CRS was adopted by some regions in 2016 and by early 2017 more than 100 countries and jurisdictions committed to the CRS standard.
However, not all tax preparation companies understand the intricacies of these new standards. As a result, businesses need to rely on an international tax compliance expert who not only understands the differences between the standards but also which to use in a particular region.
Non-compliance can hinder or stop operations in a foreign nation. Companies may also face serious penalties if they do report financial assets or if they report them inaccurately.
The OECD recommends each country imposes “significant penalties on account holders that fail to provide a self-certification, or on reporting financial institutions that do not take appropriate measures to obtain a self-certification upon account opening.” These penalties will vary by country, but they’ll likely be similar to FATCA.
Non-Compliance under FATCA carries a “$10,000 failure to file penalty, an additional penalty of up to $50,000 for continued failure to file after IRS notification, and a 40 percent penalty on an understatement of tax attributable to non-disclosed assets.”
Clearly, international tax compliance is very complex and non-compliance is often costly. No company can afford financial and reputational non-compliance repercussions.
Cutting-Edge Technology Vital
International tax compliance experts rely on first-rate technological solutions to ensure compliance as it is virtually impossible to keep pace with change and financial standards manually.
Monitoring local laws, compiling data from multiple sources, producing reports, and submitting them to the appropriate authorities in a timely manner requires the best possible software and hardware. Few companies can afford the time and personnel it takes to do the job well. Plus, complexity increases as a company expands into each new foreign region.
However, not all tax preparation companies have the resources needed to manage international tax compliance properly. It is important to partner with an international expansion expert that specializes in tax compliance and offers other related services.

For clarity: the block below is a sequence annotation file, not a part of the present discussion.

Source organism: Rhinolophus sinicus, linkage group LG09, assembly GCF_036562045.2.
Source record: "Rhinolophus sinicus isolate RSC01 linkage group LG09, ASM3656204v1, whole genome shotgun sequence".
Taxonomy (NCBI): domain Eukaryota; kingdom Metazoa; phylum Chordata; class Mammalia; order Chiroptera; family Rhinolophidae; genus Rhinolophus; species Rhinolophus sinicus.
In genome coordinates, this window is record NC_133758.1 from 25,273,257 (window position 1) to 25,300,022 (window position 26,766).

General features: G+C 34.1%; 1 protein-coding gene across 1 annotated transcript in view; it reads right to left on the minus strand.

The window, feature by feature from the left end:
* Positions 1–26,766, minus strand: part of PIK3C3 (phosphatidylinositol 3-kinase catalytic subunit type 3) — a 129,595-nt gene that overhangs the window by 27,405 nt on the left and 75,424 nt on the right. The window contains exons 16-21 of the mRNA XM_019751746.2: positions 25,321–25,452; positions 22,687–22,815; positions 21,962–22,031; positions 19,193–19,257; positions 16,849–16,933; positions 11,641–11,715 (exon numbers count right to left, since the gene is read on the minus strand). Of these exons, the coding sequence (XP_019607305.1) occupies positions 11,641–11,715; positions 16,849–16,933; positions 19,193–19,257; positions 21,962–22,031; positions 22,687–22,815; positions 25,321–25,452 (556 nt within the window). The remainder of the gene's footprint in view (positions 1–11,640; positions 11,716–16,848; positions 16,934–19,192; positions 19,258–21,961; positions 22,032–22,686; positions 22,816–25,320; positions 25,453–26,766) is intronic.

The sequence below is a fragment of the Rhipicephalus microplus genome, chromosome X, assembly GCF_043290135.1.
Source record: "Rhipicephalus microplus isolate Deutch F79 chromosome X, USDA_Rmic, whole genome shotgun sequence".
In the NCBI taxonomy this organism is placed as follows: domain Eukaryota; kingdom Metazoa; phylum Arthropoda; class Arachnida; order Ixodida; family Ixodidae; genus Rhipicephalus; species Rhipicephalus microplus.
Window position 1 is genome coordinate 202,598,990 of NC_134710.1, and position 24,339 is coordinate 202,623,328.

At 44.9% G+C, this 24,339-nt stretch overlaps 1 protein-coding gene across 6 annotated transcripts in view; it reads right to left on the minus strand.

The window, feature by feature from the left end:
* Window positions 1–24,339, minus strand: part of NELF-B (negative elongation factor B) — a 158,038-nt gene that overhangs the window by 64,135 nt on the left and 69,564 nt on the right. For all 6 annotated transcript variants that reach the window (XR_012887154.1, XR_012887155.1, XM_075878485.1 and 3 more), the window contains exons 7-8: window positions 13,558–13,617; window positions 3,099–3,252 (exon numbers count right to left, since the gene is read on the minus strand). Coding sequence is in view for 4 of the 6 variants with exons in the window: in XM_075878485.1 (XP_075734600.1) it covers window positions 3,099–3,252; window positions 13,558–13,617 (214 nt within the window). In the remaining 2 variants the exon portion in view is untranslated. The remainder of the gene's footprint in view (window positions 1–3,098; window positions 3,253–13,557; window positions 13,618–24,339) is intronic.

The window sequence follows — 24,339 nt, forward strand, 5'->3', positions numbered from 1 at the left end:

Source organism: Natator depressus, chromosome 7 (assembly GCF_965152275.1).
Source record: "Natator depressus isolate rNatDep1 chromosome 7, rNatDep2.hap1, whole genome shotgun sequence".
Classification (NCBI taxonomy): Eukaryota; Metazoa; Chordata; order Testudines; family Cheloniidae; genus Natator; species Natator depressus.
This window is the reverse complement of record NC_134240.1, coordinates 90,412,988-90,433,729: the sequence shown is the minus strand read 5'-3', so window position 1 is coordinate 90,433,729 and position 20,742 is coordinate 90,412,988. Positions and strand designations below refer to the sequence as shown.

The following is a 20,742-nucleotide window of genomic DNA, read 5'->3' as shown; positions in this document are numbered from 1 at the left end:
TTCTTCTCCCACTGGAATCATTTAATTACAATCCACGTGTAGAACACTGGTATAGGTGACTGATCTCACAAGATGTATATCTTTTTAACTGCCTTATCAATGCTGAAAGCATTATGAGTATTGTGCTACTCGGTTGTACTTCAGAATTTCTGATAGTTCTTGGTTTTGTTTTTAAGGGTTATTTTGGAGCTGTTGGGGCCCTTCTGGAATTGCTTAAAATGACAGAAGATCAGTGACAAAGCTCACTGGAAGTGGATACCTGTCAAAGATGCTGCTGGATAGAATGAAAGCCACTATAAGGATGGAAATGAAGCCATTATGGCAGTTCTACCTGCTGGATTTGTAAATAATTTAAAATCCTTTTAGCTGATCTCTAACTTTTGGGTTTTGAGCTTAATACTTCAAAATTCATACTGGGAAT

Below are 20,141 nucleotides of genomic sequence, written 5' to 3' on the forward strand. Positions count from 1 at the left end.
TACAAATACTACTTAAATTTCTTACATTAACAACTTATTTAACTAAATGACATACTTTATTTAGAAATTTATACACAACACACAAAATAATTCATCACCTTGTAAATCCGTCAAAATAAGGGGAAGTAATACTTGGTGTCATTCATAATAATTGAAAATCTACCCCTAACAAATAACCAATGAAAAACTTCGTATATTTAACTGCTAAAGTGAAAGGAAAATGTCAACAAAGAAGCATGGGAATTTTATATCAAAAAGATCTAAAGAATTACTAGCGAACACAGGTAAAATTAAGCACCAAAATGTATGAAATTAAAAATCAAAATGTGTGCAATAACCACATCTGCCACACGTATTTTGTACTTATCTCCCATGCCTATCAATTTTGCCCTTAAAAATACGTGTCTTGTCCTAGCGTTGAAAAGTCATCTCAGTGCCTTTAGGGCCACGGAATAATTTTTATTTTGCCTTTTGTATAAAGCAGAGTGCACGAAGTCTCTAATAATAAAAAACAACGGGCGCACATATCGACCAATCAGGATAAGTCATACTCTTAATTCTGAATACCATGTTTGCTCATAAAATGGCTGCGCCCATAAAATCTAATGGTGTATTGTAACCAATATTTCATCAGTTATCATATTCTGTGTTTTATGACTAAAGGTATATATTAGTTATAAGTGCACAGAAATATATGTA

Every region has specific international tax compliance requirements which can be very difficult to decipher. Luckily, relying on an in-country expert can simplify the process.
They operate in the region and deal with laws and regulations daily. They also monitor regulatory changes to ensure compliance. Fortunately, Blueback Global is connected with the expertise your business needs.
Multi-Faceted Approach Required
International tax compliance works hand in hand with other services such as accounting. Typically, a suite of integrated tax technologies reduces costs and improves quality. It also provides valuable data that is very useful in decision-making. Companies must also determine the best possible tax structure to avoid double taxation risk and to qualify for incentive programs.
Big businesses often have extensive tax resources that small and medium-sized businesses can’t afford to access. Fortunately, Blueback Global offers expert advice and efficient, cost-effective tax compliance services, including co-sourcing and outsourcing options.
We’ll start with a thorough examination of your tax jurisdictions and needs. Let us help you establish an international tax compliance system that ensures global compliance, proper reporting, and timely tax returns.
Our international tax professionals work seamlessly across borders so you avoid significant penalties and maintain a favored tax position. Contact us for a free consultation.